The warm weekend weather brought both the spring birds and people from all over Orange County out to enjoy the fun and activities at Tucker Wildlife Sanctuary’s fourth annual Spring Fair and Art Festival.
Featuring a number of artists, musical groups and arts and craft vendors, and the event this year fell appropriately enough on Earth Day weekend.
Student Derrick Samuelsen, from La Mirada, took a day visit to Tucker as part of his biological studies.
“Visiting a sanctuary or other wildlife-related installation is a really good opportunity to get into nature, rather than going to an aquarium or museum,” Samuelsen said.
The 19-year-old said he appreciates Earth Day and its ability to encourage people to observe, remember, appreciate and care for our natural resources.
Mission Viejo's Sierra Larzelere, 19, said she sees Earth Day as a great opportunity to teach children the importance of protecting the environment. The Tesoro High School graduate also brought a few reptilian friends to meet fairgoers.
As Larzelere introduced a confused and curious Ball Python to Chelsea Klabundy, 17, of Tustin, she talked about one way gopher snakes protect themselves from predators.
“They can actually puff their heads out to resemble a rattlesnake,” Larzelere said. “They will then shake their tails against the brush to simulate the sound of the rattle.”
While swing and vintage jazz band Riff Raff set up, the group's violinist, Steve Marsh, also shared his sentiments about Earth Day, in which he said he first participated in 1974.
“It is a day to think about what we need to do to take care of the Earth to preserve it for future generation,” said Marsh, of Anaheim Hills.
Riff Raff, which has been together for 11 years, was invited to join the fair at Tucker Wildlife Sanctuary for the first time this year.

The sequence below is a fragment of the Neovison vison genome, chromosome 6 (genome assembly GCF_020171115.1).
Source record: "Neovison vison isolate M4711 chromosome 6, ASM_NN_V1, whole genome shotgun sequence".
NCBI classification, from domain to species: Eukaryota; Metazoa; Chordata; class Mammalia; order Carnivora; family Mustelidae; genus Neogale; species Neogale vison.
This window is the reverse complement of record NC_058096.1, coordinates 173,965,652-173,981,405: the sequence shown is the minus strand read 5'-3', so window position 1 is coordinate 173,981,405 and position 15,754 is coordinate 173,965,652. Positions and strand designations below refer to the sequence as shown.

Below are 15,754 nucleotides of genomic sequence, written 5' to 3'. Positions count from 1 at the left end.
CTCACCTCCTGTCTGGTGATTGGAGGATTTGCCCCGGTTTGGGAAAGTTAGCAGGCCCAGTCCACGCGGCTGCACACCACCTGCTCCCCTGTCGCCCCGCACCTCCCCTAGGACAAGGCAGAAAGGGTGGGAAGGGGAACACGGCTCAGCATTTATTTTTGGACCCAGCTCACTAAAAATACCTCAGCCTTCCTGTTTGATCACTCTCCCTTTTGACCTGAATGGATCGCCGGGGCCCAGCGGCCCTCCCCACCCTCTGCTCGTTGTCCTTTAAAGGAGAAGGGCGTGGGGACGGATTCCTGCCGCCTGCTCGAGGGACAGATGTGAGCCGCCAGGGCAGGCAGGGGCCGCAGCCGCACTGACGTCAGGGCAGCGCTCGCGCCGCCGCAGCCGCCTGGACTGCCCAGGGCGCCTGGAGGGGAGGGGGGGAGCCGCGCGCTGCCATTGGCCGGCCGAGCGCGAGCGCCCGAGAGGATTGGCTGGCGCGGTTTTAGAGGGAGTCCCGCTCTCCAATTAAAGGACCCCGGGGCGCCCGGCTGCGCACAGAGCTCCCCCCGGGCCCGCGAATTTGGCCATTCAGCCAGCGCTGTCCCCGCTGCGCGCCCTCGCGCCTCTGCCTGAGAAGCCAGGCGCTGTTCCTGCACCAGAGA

“Our music is from the 20s, 30s and 40s,” Marsh said. His bandmates were Eric Nichols of Huntington Beach on vocals and guitar, John Mapson, lead guitar from Costa Mesa, Abby Kahn on the upright bass from Fountain Valley, and Tom Allen from Rancho Santa Margarita on percussion.
Artist Anita Stevens, of Costa Mesa, was one of the many artists displaying their wares at the fair. Stevens, a self-proclaimed child of the 70s, creates Navajo Knot jewelry. She said that to her, Earth Day is a time to focus on protecting the environment and preserving it as the wildlife sanctuary does.
Talks and readings were also part of the weekend: interpretative specialist Mark Mendez gave a talk about the local Native American culture and Tammy Janson, a volunteer from Waste Management, read “Wiggle and Waggle” and “If You Gave a Mouse a Cookie” for a childrens' story time. After his lecture, Mendez led a nature walk up the Williams Canyon trail area.
According to event organizers, some of the weekend's proceeds will go to scholarships and microscopes for classrooms at low-income schools.
The choice to hold the fair April 21 and April 22 was a complete coincidence, Mendez said.
“We use the Farmer’s Almanac as our weather bible for planning events,” he said. “It is amazingly reliable.”
In the future, the sanctuary is considering making an effort to again pair the fair with Earth Day weekend, he added.